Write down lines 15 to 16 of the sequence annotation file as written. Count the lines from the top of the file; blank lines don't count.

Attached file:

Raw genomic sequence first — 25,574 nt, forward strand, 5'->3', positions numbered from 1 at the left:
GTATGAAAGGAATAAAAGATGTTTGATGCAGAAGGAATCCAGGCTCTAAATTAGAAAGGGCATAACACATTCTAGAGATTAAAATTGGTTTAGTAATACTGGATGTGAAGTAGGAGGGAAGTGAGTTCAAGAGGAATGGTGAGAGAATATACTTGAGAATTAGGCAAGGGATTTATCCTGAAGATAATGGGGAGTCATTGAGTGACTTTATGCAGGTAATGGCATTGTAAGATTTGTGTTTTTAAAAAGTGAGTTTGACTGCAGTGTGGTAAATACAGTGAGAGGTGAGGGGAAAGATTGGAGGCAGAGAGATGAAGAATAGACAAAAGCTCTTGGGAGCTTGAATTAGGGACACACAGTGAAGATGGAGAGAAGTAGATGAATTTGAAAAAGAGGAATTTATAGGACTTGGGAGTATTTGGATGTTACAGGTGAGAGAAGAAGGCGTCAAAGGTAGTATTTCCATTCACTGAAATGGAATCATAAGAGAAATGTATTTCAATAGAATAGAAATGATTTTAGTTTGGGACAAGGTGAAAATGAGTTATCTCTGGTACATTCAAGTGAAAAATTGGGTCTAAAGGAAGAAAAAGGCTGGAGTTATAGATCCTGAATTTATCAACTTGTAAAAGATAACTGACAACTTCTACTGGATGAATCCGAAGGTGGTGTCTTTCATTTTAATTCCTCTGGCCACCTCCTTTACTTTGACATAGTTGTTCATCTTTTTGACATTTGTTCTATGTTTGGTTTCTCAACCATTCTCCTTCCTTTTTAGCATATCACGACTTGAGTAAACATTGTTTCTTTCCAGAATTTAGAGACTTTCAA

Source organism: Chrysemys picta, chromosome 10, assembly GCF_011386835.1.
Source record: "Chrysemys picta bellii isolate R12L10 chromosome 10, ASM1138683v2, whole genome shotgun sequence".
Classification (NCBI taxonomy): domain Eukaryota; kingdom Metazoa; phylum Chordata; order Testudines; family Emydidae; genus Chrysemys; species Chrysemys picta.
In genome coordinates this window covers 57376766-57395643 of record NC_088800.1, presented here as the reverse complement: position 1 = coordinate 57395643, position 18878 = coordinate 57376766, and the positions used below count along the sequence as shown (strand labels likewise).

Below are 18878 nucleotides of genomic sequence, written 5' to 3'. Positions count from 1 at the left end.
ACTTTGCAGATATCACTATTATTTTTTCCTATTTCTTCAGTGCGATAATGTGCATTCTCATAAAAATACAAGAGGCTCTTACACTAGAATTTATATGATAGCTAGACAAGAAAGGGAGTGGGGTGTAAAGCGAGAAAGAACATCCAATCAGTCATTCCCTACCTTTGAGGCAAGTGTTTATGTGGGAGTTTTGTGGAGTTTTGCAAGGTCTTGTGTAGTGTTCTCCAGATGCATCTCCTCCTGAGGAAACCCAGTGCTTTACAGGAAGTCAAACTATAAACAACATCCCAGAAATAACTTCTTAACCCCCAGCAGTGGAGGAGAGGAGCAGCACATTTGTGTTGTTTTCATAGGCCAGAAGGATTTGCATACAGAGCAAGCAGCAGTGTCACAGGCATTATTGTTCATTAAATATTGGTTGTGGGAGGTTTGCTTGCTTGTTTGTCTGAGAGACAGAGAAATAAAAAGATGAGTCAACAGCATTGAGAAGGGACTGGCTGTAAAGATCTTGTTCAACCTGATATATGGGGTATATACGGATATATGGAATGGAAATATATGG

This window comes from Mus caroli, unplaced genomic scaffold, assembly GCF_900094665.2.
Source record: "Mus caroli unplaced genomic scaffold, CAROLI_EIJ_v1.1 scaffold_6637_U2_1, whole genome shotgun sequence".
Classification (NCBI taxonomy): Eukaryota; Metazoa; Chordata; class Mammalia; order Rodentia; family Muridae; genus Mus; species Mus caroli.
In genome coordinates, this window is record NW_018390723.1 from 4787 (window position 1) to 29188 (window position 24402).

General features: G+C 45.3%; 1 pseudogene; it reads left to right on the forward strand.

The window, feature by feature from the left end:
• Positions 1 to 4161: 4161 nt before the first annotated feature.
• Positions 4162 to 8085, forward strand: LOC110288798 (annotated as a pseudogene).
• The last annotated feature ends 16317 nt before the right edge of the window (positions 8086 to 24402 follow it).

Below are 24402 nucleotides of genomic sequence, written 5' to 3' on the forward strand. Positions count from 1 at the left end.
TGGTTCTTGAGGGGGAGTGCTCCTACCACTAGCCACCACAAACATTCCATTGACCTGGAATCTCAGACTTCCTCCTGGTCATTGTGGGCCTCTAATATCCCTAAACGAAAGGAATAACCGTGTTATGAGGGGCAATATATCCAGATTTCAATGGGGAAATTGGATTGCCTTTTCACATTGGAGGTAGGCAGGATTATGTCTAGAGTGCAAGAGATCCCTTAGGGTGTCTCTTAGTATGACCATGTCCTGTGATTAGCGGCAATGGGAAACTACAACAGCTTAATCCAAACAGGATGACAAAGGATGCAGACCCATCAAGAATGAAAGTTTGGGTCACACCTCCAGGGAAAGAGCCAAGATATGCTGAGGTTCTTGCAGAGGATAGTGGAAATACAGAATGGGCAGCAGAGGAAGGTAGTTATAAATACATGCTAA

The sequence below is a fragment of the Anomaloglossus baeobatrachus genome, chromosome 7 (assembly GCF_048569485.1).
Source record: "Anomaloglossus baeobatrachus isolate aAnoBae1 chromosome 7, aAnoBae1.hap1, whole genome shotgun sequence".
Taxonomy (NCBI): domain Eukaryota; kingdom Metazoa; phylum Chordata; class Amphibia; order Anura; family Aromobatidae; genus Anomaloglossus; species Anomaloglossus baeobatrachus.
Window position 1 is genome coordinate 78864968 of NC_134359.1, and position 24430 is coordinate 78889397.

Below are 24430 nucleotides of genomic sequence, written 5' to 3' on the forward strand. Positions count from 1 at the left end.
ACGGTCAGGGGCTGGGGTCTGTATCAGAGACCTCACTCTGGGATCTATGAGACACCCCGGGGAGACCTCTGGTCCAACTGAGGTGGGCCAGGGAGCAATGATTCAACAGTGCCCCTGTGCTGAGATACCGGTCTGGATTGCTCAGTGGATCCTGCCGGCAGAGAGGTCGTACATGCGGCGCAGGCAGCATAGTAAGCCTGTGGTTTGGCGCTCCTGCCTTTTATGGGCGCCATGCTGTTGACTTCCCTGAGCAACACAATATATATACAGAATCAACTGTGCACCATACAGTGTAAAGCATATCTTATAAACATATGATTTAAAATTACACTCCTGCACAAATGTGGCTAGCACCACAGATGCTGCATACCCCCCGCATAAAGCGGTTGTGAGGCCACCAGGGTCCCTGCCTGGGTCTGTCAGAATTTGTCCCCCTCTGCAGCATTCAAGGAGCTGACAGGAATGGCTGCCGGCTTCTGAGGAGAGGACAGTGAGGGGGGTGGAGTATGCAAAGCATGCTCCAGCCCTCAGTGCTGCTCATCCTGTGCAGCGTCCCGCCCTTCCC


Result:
• Positions 1 to 4161: 4161 nt before the first annotated feature.
• Positions 4162 to 8085, forward strand: LOC110288798 (annotated as a pseudogene).